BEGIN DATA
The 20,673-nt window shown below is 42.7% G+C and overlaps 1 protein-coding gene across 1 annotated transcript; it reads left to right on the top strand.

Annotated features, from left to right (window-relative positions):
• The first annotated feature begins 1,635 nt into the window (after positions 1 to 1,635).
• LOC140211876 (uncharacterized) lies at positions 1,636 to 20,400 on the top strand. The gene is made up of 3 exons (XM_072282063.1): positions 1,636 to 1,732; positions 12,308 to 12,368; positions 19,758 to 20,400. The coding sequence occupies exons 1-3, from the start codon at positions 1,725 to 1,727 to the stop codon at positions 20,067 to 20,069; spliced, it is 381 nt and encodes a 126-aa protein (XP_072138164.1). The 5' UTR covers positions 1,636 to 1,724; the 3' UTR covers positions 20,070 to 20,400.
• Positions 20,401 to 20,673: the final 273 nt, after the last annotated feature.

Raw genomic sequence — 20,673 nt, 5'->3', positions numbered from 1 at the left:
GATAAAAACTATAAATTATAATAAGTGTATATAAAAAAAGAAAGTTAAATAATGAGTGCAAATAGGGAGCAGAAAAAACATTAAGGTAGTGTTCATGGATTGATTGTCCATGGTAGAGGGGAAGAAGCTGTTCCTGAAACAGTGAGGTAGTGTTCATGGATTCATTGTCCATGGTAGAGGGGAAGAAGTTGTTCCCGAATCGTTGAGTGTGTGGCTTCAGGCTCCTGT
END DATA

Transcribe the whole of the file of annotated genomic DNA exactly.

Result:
The 20,673-nt window shown below is 42.7% G+C and overlaps 1 protein-coding gene across 1 annotated transcript; it reads left to right on the top strand.

Annotated features, from left to right (window-relative positions):
• The first annotated feature begins 1,635 nt into the window (after positions 1 to 1,635).
• LOC140211876 (uncharacterized) lies at positions 1,636 to 20,400 on the top strand. The gene is made up of 3 exons (XM_072282063.1): positions 1,636 to 1,732; positions 12,308 to 12,368; positions 19,758 to 20,400. The coding sequence occupies exons 1-3, from the start codon at positions 1,725 to 1,727 to the stop codon at positions 20,067 to 20,069; spliced, it is 381 nt and encodes a 126-aa protein (XP_072138164.1). The 5' UTR covers positions 1,636 to 1,724; the 3' UTR covers positions 20,070 to 20,400.
• Positions 20,401 to 20,673: the final 273 nt, after the last annotated feature.

Raw genomic sequence — 20,673 nt, 5'->3', positions numbered from 1 at the left:
GATAAAAACTATAAATTATAATAAGTGTATATAAAAAAAGAAAGTTAAATAATGAGTGCAAATAGGGAGCAGAAAAAACATTAAGGTAGTGTTCATGGATTGATTGTCCATGGTAGAGGGGAAGAAGCTGTTCCTGAAACAGTGAGGTAGTGTTCATGGATTCATTGTCCATGGTAGAGGGGAAGAAGTTGTTCCCGAATCGTTGAGTGTGTGGCTTCAGGCTCCTGT